We need new ways of thinking about, and approaching, the world's energy problems. Global energy security and access is one of the central justice issues of our time, with profound implications for happiness, welfare, freedom, equity, and due process. This book combines up-to-date data on global energy security and climate change with fresh perspectives on the meaning of justice in social decision-making. Benjamin K. Sovacool and Michael H. Dworkin address how justice theory can help people to make more meaningful decisions about the production, delivery, use, and effects of energy. Exploring energy dilemmas in real-life situations, they link recent events to eight global energy injustices and employ philosophy and ethics to make sense of justice as a tool in the decision-making process. They go on to provide remedies and policies that planners and individuals can utilize to create a more equitable and just energy future.
The Routledge Handbook of Environmental Justice presents an extensive and cutting-edge introduction to the diverse, rapidly growing body of research on pressing issues of environmental justice and injustice. With wide-ranging discussion of current debates, controversies, and questions in the history, theory, and methods of environmental justice research, contributed by over 90 leading social scientists, natural scientists, humanists, and scholars from professional disciplines from six continents, it is an essential resource both for newcomers to this research and for experienced scholars and practitioners. The chapters of this volume examine the roots of environmental justice activism, lay out and assess key theories and approaches, and consider the many different substantive issues that have been the subject of activism, empirical research, and policy development throughout the world. The Handbook features critical reviews of quantitative, qualitative, and mixed methodological approaches and explicitly addresses interdisciplinarity, transdisciplinarity, and engaged research. Instead of adopting a narrow regional focus, it tackles substantive issues and presents perspectives from political and cultural systems across the world, as well as addressing activism for environmental justice at the global scale. Its chapters do not simply review the state of the art, but also propose new conceptual frameworks and directions for research, policy, and practice. Providing detailed but accessible overviews of the complex, varied dimensions of environmental justice and injustice, the Handbook is an essential guide and reference not only for researchers engaged with environmental justice, but also for undergraduate and graduate teaching and for policymakers and activists.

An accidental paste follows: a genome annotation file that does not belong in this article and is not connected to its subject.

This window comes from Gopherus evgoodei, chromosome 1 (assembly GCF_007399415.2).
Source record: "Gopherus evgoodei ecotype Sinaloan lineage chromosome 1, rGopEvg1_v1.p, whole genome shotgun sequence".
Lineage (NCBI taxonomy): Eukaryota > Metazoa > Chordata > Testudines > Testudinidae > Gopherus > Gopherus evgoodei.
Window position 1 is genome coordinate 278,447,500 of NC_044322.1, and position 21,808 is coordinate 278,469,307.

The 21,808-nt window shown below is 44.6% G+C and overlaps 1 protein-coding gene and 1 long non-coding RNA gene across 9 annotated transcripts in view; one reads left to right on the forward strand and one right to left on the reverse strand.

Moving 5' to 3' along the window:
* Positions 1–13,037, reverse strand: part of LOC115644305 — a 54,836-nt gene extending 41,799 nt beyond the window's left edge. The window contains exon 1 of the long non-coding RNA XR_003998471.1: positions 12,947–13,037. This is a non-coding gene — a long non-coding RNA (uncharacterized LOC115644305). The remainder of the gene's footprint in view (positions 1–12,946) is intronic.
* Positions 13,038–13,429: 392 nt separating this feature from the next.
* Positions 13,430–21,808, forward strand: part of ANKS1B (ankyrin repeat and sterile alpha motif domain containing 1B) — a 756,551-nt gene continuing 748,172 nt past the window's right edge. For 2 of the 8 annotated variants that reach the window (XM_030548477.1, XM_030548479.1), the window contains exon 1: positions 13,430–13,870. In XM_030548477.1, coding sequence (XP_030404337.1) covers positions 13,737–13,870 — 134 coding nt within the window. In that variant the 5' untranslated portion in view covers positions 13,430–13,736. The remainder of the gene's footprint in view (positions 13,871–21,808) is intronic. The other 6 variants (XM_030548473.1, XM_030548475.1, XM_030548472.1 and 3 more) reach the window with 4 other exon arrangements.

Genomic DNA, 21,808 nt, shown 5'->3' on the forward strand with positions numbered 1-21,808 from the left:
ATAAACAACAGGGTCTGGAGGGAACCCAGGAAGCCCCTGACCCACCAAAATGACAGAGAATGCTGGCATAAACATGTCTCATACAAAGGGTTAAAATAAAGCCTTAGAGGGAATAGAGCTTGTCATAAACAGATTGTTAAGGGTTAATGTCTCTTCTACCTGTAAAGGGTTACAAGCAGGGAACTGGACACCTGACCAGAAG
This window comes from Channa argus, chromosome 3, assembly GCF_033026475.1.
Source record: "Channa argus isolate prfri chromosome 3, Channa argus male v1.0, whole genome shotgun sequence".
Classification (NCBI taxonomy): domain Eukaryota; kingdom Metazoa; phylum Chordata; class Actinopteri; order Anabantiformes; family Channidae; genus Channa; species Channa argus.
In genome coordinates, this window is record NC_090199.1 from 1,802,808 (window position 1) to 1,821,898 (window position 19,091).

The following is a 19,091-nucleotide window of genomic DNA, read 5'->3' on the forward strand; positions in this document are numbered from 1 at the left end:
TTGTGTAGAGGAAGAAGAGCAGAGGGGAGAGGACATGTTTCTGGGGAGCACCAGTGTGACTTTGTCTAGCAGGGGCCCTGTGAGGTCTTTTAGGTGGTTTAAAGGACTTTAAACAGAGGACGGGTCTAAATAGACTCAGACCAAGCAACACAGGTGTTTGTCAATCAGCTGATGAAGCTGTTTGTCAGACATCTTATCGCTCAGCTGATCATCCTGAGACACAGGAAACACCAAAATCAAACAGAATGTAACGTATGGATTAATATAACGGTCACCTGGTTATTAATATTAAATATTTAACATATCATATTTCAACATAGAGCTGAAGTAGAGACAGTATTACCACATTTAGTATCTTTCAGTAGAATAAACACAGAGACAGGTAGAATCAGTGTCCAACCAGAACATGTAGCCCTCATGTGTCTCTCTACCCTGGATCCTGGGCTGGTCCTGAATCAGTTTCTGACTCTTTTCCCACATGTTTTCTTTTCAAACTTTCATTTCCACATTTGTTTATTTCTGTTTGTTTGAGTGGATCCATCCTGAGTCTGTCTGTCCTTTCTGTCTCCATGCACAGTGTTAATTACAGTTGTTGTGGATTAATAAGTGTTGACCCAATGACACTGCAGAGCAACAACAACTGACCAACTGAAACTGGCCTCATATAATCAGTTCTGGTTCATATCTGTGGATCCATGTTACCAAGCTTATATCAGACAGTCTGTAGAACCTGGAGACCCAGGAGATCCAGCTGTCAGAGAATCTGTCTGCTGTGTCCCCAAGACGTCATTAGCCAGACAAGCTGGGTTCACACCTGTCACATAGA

Kok-Chor Tan addresses three key questions in political philosophy: Where does distributive equality matter? Why does it matter? And among whom does it matter? He argues for an institutional site for egalitarian justice, a luck-egalitarian ideal of why equality matters, and a global scope for distributive justice.